The impacts of climate change and sea-level rise around the Pacific and Arctic Oceans can vary tremendously. Thus far the vast majority of national and international impact assessments and models of coastal climate change have focused on low-relief coastlines that are not near seismically active zones. Furthermore, the degree to which extreme waves and wind will add further stress to coastal systems has also been largely disregarded. By working to refine this area of research, USGS aims to help coastal managers and inhabitants understand how their coasts will change.
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The Arctic region is warming faster than anywhere else in the nation. Understanding the rates and causes of coastal change in Alaska is needed to identify and mitigate hazards that might affect people and animals that call Alaska home.
Sea level is rising faster than projected in the western Pacific, so understanding how wave-driven coastal flooding will affect inhabited, low-lying islands—most notably, the familiar ring-shaped atolls—as well as the low-elevation areas of high islands in the Pacific Ocean, is critical for decision-makers in protecting infrastructure or relocating resources and people.
The west coast of the United States is extremely complex and changeable because of tectonic activity, mountain building, and land subsidence. These active environments pose a major challenge for accurately assessing climate change impacts, since models were historically developed for more passive sandy coasts.
Essential habitat for wild salmon and other wildlife borders river deltas and estuaries in the Pacific Northwest. These estuaries also support industry, agriculture, and a large human population that’s expected to double by the year 2060, but each could suffer from more severe river floods, higher sea level, and storm surges caused by climate change.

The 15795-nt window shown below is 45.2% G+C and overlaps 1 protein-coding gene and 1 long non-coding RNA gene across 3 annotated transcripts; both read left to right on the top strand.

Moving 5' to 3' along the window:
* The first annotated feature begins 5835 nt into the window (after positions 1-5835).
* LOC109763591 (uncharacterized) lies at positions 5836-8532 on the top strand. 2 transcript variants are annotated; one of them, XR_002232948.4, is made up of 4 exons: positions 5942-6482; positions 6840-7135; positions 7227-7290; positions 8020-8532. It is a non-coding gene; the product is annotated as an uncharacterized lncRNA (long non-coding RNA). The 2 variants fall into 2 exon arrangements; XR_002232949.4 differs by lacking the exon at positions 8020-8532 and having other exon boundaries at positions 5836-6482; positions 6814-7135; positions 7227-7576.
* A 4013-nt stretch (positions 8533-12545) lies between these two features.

For a beach town like Santa Cruz, preserving beaches by mitigating coastal erosion is vital. Surveys conducted now and regularly in the future will help scientists understand the short- and long-term impacts of climate change, El Niño years, and sea-level rise on a populated and vulnerable coastline.
USGS scientist quoted in story on coastal erosion
Patrick Barnard was interviewed by the Half Moon Bay Review for a story about coastal erosion titled, “The Crumbling Coastside.” Learn more.
Many Atolls May Be Uninhabitable Within Decades Due to Climate Change
Combined effects of storm-induced wave-driven flooding and sea-level rise may be more severe and happen sooner than previously estimated. Learn more.
Changes to extreme wave climates of islands within the Western Tropical Pacific throughout the 21st century under RCP 4.5 and RCP 8.5, with implications for island vulnerability and sustainability - Global and Planetary Change 141, June 2016
Many Atolls May Be Uninhabitable Within Decades Due to Climate Change - Nature Scientific Reports 5:14546, September 2015
Coastal vulnerability across the Pacific dominated by El Niño/ Southern Oscillation - Nature Geoscience, September 2015
National assessment of shoreline change—Historical shoreline change along the north coast of Alaska, U.S.–Canadian border to Icy Cape - USGS Open-File Report 2015–1048
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